Colorado Expands Ownership of Cannabis Companies
Since the legal cannabis industry started in Colorado, state regulations have restricted the types of companies and persons who could own licensed cannabis businesses.
Originally, only Colorado residents who were natural persons could own licensed cannabis businesses. This made raising money for cannabis businesses difficult as it practically prevented them from selling a portion of the equity in the business for cash.
In 2016, Colorado loosened ownership restrictions to allow for out of state passive investors who owned less than 5% of a cannabis business and to provide that out of state investors could hold convertible securities, so long as such convertible securities did not convert into actual ownership without MED approval. In addition, out of state individuals could apply to MED to be Direct Beneficial Interest Owners, but companies were limited to up to 15 out of state individuals. Direct Beneficial Interest Owners were subject to background checks and investigation by MED. Licensed cannabis businesses still could not go public or raise capital from traditional venture funds.
Despite this change, fundraising activity with non-Colorado investors was difficult. It was difficult to structure in a way that met Colorado legal restrictions and allowed the parties to benefit from the transaction in a way that made sense for both parties. Transactions have cost more than they otherwise should have and took longer to negotiate.
In the interim, states such as California, Nevada and Oregon legalized recreational cannabis and did not impose similar ownership restrictions. As a result, companies in those states were able to successfully go public in Canada or in the United States on the OTCQX or the OTCQB. This generated significant investment capital for these companies and liquidity opportunities for their stockholders.
With the recent passage of HB-1090 by the Colorado Legislatures and the approval of Governor Polis this week, Colorado will now allow licensed cannabis businesses to be owned by public companies and private capital funds.
This is a big deal for the Colorado cannabis industry and will lead to significant capital markets and transactional activity. Non-Colorado investors will have their first opportunity to invest directly into equity of Colorado cannabis companies. Transactions should be easier to negotiate. Colorado cannabis companies will go public providing investment income and an opportunity for stockholders to achieve liquidity.
The new legislation creates two new ownership licenses: Controlling Beneficial Owner and Passive Beneficial Owner. A Controlling Beneficial Owner is a person that owns 10% or more of a licensed cannabis business or otherwise has some control over the business. This is a similar definition to the “Affiliate” definition under the Securities Act of 1933, as amended. Persons applying for such licenses will need to apply to MED for a finding of suitability( passing a background check). A Passive Beneficial Owner owns less than 10% of a licensed cannabis business and does not have any control over the license cannabis business.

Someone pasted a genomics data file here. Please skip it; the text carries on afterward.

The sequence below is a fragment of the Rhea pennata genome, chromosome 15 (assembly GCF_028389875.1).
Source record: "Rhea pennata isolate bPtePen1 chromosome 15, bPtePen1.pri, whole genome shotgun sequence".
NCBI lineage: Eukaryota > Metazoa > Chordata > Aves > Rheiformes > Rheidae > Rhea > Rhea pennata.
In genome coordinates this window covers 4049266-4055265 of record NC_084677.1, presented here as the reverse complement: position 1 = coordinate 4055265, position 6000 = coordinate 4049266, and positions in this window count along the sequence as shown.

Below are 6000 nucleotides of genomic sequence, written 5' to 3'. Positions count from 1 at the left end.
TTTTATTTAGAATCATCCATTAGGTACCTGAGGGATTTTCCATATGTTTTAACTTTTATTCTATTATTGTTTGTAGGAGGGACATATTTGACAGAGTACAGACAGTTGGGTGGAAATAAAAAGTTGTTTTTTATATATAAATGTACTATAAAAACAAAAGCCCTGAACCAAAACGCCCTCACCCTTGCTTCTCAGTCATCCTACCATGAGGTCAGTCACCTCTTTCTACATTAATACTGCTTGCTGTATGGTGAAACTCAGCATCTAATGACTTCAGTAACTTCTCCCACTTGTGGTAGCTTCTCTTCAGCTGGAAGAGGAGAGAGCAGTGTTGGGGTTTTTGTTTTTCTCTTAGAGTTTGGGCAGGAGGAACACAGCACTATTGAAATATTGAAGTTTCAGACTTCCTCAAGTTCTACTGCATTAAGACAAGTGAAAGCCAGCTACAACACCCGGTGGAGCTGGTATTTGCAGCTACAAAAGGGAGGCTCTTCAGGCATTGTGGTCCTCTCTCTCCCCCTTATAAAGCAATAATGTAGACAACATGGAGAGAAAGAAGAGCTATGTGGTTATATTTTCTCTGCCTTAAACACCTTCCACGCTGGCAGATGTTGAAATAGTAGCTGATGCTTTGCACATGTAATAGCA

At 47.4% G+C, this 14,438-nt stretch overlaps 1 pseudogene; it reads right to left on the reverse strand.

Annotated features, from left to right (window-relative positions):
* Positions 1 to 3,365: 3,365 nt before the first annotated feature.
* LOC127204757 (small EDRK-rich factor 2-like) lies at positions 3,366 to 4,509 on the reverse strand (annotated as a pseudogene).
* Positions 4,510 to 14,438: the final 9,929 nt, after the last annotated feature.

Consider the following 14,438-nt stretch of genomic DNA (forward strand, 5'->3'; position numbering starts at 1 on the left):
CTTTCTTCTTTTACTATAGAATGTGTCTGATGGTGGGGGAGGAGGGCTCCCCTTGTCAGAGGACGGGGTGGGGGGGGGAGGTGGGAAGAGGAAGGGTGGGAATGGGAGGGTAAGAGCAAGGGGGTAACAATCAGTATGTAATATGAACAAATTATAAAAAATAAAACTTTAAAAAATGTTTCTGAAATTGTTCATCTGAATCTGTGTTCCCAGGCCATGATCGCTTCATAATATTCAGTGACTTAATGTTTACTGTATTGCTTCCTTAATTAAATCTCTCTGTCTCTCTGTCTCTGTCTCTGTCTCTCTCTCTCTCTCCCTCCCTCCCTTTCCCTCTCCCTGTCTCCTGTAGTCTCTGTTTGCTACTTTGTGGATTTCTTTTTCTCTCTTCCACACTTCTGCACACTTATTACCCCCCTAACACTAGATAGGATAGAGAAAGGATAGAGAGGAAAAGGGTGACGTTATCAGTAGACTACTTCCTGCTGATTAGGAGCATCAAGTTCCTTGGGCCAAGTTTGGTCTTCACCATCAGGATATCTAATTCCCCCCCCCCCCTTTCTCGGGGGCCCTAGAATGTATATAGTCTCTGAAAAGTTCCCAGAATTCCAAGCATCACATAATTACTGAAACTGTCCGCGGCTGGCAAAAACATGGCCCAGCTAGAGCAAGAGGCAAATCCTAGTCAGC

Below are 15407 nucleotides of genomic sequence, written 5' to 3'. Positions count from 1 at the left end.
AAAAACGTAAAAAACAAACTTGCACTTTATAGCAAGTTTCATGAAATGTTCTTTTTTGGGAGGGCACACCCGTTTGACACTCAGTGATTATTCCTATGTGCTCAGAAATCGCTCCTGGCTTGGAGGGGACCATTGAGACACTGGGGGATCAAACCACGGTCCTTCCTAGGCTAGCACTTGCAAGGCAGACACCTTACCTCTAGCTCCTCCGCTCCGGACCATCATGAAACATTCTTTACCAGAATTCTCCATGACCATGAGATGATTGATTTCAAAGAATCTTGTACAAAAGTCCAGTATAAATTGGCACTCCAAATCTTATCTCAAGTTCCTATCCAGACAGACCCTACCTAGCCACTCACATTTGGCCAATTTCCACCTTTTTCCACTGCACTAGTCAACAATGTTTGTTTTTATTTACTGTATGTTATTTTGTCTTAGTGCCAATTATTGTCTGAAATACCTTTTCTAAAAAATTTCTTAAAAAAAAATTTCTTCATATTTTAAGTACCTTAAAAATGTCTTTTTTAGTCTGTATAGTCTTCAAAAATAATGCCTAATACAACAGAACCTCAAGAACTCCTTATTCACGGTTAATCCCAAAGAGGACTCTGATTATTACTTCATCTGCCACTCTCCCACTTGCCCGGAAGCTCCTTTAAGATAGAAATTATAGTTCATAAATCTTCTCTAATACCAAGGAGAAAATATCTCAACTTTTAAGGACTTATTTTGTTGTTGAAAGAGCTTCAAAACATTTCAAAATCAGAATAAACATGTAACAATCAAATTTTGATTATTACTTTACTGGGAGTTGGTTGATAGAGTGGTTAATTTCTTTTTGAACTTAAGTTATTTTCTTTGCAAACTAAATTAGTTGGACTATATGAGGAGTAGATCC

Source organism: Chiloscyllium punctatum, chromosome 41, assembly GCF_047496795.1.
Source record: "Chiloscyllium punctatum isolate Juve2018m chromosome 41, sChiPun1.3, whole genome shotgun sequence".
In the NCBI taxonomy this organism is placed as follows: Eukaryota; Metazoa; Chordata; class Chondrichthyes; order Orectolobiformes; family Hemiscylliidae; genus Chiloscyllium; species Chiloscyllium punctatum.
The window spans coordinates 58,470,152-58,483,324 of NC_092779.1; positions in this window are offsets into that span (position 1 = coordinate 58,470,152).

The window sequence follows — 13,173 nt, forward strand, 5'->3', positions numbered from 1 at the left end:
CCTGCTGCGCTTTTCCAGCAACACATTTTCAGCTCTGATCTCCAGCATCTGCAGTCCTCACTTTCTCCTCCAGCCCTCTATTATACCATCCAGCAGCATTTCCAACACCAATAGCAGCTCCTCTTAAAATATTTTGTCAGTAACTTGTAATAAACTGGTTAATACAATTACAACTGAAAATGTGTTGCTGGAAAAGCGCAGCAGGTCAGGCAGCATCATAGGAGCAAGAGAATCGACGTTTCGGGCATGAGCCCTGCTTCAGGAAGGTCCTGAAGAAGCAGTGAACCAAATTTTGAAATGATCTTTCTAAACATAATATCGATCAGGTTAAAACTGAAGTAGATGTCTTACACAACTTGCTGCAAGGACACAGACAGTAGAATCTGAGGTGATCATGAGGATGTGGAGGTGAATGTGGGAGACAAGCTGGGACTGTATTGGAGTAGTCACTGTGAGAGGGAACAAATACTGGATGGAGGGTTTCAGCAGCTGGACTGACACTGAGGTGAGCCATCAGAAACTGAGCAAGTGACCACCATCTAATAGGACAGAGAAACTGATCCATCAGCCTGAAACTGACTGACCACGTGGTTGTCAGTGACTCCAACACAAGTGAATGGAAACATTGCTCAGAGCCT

Importantly, either of these ownership licenses may be held by Publicly Traded Corporations or Qualified Private Funds. Publicly Traded Corporations are companies that are registered with the SEC for periodic reporting and have securities traded on the NYSE, Nasdaq, OTCQX or OTCQB. In addition, Publicly Traded Corporations include foreign private issuers in countries that have authorized the sale of cannabis, including companies that have securities trading on the Canadian Stock Exchange, the Toronto Stock Exchange or the TSX Venture Exchange. Unlike other licensed cannabis businesses, Publicly Traded Corporations are not required to report to MED every change in ownership percentages.
Publicly Traded Companies and Qualified Private Funds that are Controlling Beneficial Owners or Passive Beneficial Owners are required to disclose to MED their management and their own 10% or greater beneficial owners. Qualified Private Funds include venture capital funds, hedge funds and private equity funds so long as the fund is advised or managed by a registered Investment Advisor.
Colorado still requires each person who has day-to-day operational control of the licensed cannabis business to be a Colorado resident. Out-of-state Controlling Beneficial Owners are required to have a registered agent for service of process in Colorado.
The new law goes into effect in November 2019. MED has not yet issued rules implementing the change in law nor is it accepting ownership applications resulting from the new law.
Once the law is effective we expect to see increased capital markets transactions as Colorado companies go public in the United States or Canada. In addition, we expect to see public companies outside of Colorado acquire Colorado companies using their cash or publicly traded securities as currency for such acquisitions. We also expect to see more venture financings as Colorado companies seek new sources of investment income.